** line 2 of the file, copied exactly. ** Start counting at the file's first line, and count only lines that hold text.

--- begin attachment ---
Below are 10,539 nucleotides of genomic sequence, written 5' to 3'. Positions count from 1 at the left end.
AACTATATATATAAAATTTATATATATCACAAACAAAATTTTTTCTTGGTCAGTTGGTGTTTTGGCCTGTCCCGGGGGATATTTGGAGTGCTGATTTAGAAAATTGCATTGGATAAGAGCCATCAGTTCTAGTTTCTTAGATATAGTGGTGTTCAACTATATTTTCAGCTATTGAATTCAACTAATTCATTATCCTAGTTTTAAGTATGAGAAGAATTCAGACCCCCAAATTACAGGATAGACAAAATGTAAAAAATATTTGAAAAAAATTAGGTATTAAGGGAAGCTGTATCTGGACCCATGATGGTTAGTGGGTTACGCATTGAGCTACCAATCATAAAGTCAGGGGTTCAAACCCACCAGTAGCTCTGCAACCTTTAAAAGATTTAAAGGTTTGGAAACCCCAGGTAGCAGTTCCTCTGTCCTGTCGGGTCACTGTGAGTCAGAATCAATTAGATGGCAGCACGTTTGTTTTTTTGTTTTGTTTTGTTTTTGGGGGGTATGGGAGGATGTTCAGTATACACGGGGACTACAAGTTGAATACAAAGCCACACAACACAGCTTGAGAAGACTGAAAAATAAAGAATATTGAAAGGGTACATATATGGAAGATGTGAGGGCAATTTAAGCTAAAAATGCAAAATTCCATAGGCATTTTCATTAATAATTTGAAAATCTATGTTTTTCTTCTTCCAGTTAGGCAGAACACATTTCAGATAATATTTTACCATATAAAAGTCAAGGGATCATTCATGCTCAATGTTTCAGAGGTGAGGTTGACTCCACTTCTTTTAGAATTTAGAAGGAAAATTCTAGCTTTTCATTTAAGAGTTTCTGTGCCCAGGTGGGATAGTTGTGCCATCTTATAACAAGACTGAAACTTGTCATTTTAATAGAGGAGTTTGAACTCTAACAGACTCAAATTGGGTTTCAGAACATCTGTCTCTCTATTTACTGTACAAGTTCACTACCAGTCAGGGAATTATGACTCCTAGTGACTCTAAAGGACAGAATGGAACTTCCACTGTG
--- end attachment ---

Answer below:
AACTATATATATAAAATTTATATATATCACAAACAAAATTTTTTCTTGGTCAGTTGGTGTTTTGGCCTGTCCCGGGGGATATTTGGAGTGCTGATTTAGAAAATTGCATTGGATAAGAGCCATCAGTTCTAGTTTCTTAGATATAGTGGTGTTCAACTATATTTTCAGCTATTGAATTCAACTAATTCATTATCCTAGTTTTAAGTATGAGAAGAATTCAGACCCCCAAATTACAGGATAGACAAAATGTAAAAAATATTTGAAAAAAATTAGGTATTAAGGGAAGCTGTATCTGGACCCATGATGGTTAGTGGGTTACGCATTGAGCTACCAATCATAAAGTCAGGGGTTCAAACCCACCAGTAGCTCTGCAACCTTTAAAAGATTTAAAGGTTTGGAAACCCCAGGTAGCAGTTCCTCTGTCCTGTCGGGTCACTGTGAGTCAGAATCAATTAGATGGCAGCACGTTTGTTTTTTTGTTTTGTTTTGTTTTTGGGGGGTATGGGAGGATGTTCAGTATACACGGGGACTACAAGTTGAATACAAAGCCACACAACACAGCTTGAGAAGACTGAAAAATAAAGAATATTGAAAGGGTACATATATGGAAGATGTGAGGGCAATTTAAGCTAAAAATGCAAAATTCCATAGGCATTTTCATTAATAATTTGAAAATCTATGTTTTTCTTCTTCCAGTTAGGCAGAACACATTTCAGATAATATTTTACCATATAAAAGTCAAGGGATCATTCATGCTCAATGTTTCAGAGGTGAGGTTGACTCCACTTCTTTTAGAATTTAGAAGGAAAATTCTAGCTTTTCATTTAAGAGTTTCTGTGCCCAGGTGGGATAGTTGTGCCATCTTATAACAAGACTGAAACTTGTCATTTTAATAGAGGAGTTTGAACTCTAACAGACTCAAATTGGGTTTCAGAACATCTGTCTCTCTATTTACTGTACAAGTTCACTACCAGTCAGGGAATTATGACTCCTAGTGACTCTAAAGGACAGAATGGAACTTCCACTGTG